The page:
Update October 15, 2020: Nova Scotia brought COVID Alert online today, trailing most of Canada including Atlantic bubblemates Newfoundland and Labrador, New Brunswick and Prince Edward Island. The only provinces currently lacking app integration are Alberta and British Columbia . You can download COVID Alert for iPhones here, Android here.
Health Canada’s sleek COVID Alert app launched on July 31, but so far only Ontario has started using it—even though it’s available for all Canadians to download and use.
The app is designed to notify people who may have come in contact with anyone who’s tested positive to COVID-19 to aid in contract tracing and slowing the spread. So far, about 1.9 million people have downloaded the application and though some are skeptical about downloading for privacy reasons, the app was built on the premise it wouldn’t share personal information with the government.
It would work like this: Someone who may have the COVID-19 virus goes to the same grocery store you visit at the same time and you both have this application. You spend at least 15 minutes within two meters of this person and your Bluetooth is activated the whole time. Your phone exchanges random codes with this person’s phone and others nearby.
The person goes for a test later during the week and tests positive for the virus. After the positive result, the person is given a one-time-key to enter into the application. The app then shares the person’s random codes—with permission—with a central server. Then you will get a notification to let you know you may be at risk of having the virus because you have been in contact with this person and your phones have exchanged codes while you were in the same space.
But she adds she’s not surprised that people are skeptical about downloading the app—while freely giving out their information to social media applications.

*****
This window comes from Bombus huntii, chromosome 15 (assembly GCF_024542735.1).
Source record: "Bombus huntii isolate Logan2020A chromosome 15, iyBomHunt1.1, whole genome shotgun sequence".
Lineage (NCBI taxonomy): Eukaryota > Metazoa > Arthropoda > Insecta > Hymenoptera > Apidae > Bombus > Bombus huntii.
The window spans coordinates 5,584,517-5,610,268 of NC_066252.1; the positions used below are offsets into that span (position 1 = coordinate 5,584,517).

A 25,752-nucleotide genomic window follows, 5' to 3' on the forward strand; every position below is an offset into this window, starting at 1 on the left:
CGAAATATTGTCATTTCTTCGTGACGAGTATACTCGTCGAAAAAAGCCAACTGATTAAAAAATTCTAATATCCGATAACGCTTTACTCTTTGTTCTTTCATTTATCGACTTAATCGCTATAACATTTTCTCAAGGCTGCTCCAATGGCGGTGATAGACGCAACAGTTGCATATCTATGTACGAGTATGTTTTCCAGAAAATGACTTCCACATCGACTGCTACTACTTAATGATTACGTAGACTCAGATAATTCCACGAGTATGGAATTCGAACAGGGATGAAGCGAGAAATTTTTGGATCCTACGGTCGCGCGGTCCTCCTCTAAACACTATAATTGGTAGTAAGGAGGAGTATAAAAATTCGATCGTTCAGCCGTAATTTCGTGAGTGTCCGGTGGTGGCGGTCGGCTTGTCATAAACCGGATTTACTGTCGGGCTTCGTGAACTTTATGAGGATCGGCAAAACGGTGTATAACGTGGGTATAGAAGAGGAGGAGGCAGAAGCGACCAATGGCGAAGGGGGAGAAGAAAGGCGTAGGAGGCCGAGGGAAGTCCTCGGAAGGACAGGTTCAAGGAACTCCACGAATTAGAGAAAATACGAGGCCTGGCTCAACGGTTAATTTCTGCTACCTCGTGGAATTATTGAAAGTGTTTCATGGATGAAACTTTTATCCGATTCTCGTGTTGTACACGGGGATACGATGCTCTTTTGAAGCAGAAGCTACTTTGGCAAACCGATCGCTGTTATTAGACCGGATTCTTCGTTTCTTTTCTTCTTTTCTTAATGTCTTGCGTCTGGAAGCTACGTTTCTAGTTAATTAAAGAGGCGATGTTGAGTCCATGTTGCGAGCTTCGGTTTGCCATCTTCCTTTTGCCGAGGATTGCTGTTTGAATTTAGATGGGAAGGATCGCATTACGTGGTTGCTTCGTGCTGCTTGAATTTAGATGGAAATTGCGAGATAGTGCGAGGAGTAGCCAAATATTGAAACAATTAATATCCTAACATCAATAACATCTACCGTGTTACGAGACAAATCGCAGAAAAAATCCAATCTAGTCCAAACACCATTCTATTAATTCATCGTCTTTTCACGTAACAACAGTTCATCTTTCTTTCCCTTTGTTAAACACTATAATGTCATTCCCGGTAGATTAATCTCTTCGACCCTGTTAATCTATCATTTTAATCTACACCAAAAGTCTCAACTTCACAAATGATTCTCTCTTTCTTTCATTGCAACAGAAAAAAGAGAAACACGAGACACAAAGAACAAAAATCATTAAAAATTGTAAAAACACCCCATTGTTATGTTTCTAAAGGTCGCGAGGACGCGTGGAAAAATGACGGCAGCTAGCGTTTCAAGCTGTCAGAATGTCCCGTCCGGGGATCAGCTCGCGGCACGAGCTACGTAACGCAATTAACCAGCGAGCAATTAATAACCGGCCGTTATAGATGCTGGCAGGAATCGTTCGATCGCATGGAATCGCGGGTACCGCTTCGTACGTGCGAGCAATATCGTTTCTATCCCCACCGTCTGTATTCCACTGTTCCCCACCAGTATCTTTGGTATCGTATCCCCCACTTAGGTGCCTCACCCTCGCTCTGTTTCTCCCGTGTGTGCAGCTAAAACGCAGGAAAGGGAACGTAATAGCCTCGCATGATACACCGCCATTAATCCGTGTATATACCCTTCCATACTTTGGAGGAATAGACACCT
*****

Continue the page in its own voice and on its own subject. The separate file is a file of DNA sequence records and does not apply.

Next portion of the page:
She says when people feel they are getting free services from social media, they don’t mind giving out their personal information like their birthdays. “And those platforms collect more information than, as far as I can say, what COVID-19 app is doing right now which is basically collecting no information,” she says.
Because the app uses Bluetooth and not GPS to exchange codes with nearby devices, it does need to be constantly activated to do its job. “If you download this app as a user but you don’t run the app in the background all the time, 24/7, it will not work,” she says.
Using Bluetooth doesn't totally eliminate the potential for hacking by a third party, so it’s limited for download on more recent operating systems: Android: 6.0+ and iOS:13.5+. And while some users of older iPhones have complained about accessibility being a problem because of this, Zincir-Heywood says the more updated operating systems will better protect the phone from security issues. “On one hand, it might look as if maybe it’s not accessible by everyone,” she says, “but at the same time, it’s trying to take the more secure operating system that those phones have.”
Since there’s the small risk of hackers getting into your phone when you have your Bluetooth on, Zincir-Heywood advises that people update their operating systems to prevent hacking. And again for the folks in the back: people should have long and strong passwords comprising symbols and numbers to protect their information in case hackers get in. And don’t have the same password for all your accounts. “Your password shouldn’t be 1234 or qwerty,” she says.
The Nova Scotia department of health said “Nova Scotia is closely monitoring the implementation of the mobile app in Ontario,” in an email. “The results of that will inform whether Nova Scotia adopts the app” the statement reads.
it's still helpful to download COVID Alert. That way, when people in your area are able to report a diagnosis, you'll be notified if you were near them."
For now in Nova Scotia, in-person contract tracing happens once someone gets a positive test result. When this occurs, health officials launch an investigation into how a person may have contracted the virus and the people the person may have passed it on to.